Ceci n’est pas une Ban: Engaging Travel Restrictions with Students

In the wake of the 2016 presidential election, a good many marginally political events have become thoroughly politicized: post-Super Bowl White House visits, the Grammys, and yes, the granting of visas to visitors or would-be immigrants to the United States. But unlike the Super Bowl or the Grammys, many Americans have only the most rudimentary […]

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“My Worst Hour Happy Hour”: The Highlight Reel

The Teaching Happy Hour is an opportunity for A&S faculty and instructors to gather in an informal setting and share their ideas and strategies for the classroom. This year, the theme was “My Worst Hour Happy Hour,” and to enter the happy hour room, faculty had to describe their worst hour teaching and what they did […]

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Diversity and Inclusion in Math Courses

by David Cruz-Uribe, Department of Mathematics Diversity and inclusion really have nothing to do with the subject of mathematics, per se. Mathematics is among the most abstract and universal of human disciplines. Pure mathematicians work hard to strip their subject of anything contingent, anything to close to the “real world.” Attempts to decolonize mathematics, or […]

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SOIs: the Good, the Bad, and the Ugly

Thinking about SOIs inevitably brings to mind the title The Good, the Bad and the Ugly. Some comments are quite constructive and useful, prompting a self-reflection on learning tasks and in some cases a complete redesign of a task. For me these comments are great, helping me grow as a teacher and making the course better. […]

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SOIs and Self-Reflective Student Evaluations

Over twenty ago, I was sweltering through another agonizing day of my “Classical Literature Through Film” course that met in a non-air conditioned, glazed brick room that vaguely smelled of old cigars. It was my first film course, yet I realized soon, and was reminded often, that this was a terrible class. The films were […]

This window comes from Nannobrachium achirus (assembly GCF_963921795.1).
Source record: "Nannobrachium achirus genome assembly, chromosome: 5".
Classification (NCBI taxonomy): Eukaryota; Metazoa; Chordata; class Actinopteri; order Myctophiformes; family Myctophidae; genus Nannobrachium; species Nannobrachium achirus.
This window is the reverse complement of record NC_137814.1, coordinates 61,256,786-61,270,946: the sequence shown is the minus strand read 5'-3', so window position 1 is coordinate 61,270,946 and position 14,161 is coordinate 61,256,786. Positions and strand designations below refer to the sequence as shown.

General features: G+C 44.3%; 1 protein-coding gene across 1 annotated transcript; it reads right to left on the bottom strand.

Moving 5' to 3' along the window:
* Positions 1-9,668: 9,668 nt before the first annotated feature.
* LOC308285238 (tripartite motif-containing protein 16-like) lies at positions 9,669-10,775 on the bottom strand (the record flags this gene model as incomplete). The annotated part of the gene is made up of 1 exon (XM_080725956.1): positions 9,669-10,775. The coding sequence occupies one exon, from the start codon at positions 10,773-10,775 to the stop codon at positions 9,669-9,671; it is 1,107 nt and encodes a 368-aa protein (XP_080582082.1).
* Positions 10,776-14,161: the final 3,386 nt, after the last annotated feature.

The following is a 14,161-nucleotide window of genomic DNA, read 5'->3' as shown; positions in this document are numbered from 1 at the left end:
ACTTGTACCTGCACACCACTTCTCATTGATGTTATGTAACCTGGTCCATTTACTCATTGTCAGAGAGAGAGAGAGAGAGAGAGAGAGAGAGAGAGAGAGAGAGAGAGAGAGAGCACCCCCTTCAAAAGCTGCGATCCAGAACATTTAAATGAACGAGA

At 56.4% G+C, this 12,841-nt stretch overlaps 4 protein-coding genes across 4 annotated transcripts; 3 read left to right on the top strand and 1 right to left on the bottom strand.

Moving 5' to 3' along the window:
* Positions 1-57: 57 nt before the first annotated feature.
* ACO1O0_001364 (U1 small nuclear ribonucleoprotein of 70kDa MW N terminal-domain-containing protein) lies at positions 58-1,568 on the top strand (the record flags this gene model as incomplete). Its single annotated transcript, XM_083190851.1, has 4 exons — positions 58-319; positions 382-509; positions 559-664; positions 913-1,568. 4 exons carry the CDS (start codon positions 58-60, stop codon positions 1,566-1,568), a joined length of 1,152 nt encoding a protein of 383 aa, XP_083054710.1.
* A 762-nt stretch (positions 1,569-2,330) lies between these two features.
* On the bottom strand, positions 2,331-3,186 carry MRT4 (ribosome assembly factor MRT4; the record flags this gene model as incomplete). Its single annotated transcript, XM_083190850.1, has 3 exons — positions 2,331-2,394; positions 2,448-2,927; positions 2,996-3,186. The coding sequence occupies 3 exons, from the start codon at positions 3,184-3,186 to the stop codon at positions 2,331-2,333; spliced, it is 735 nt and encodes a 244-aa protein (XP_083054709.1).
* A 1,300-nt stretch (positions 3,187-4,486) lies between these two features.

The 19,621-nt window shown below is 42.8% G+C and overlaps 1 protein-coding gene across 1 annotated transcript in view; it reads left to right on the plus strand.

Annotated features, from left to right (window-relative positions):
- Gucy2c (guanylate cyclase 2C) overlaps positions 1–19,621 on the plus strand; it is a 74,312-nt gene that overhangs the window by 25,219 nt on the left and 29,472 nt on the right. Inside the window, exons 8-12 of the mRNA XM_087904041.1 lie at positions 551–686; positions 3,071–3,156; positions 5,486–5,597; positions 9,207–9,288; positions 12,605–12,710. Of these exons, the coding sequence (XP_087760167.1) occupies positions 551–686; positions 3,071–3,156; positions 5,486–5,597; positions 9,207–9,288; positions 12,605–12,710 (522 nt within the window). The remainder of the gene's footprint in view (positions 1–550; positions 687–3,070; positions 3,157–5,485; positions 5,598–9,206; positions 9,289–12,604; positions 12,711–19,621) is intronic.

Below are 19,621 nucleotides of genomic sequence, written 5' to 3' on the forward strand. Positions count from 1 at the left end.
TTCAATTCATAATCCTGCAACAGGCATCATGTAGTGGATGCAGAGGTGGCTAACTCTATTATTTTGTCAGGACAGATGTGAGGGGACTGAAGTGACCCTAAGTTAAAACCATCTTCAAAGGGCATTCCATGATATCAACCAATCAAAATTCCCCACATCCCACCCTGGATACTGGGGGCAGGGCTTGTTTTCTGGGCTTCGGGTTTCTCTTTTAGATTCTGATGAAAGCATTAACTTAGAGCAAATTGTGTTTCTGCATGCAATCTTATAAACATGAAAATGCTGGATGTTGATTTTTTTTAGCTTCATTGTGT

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Student Opinions of Instruction Learning 2.0

The Teaching Hub advisory board got together this fall to discuss course evaluation strategies. Faculty may wish to better determine whether or not to make changes in their courses that would help students learn more effectively. The conversation began quite humorously when we shared our experiences of the discursive comments section in the Student Opinions of Instruction […]

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Students Create a Cathedral on the Quad

by Jennifer Feltman, Department of Art & Art History Last week, students from my Late Medieval and Gothic Cathedrals courses worked together to layout the plan of a cathedral on the Quad using only simple tools: wooden stakes, mallets, string, and a straight edge. After about 3 hours work, they had the outlines of a […]

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Apps Offer Intro to Digital Mapping

by Elliot Blair, Department of Anthropology A couple of weeks ago, I attended the annual Teaching Professor Technology Conference, and I wasn’t sure what to expect. A quick glance at the program showed that at least half of the sessions were oriented towards online classes (not something I currently teach), while the remainder were largely […]

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5 Digital Tools for Formative Assessment

Recently, as my students were writing their research papers, I asked them to paste their thesis statements into a shared Google Doc for peer review. Working in groups of 3 to 4, they then read their peers’ thesis statements and offered some constructive feedback — all in the same document, at the same time. Of […]

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Do You Kahoot?

by Michael J. Altman, Department of Religious Studies Games are fun. Quizzes are not. But games can make quizzes more fun. That’s what I have learned by experimenting with the Kahoot, an interactive learning game, in my REL 130: Religion, Politics, and Law course. I discovered Kahoot during the Teaching Professor Technology Conference a few […]

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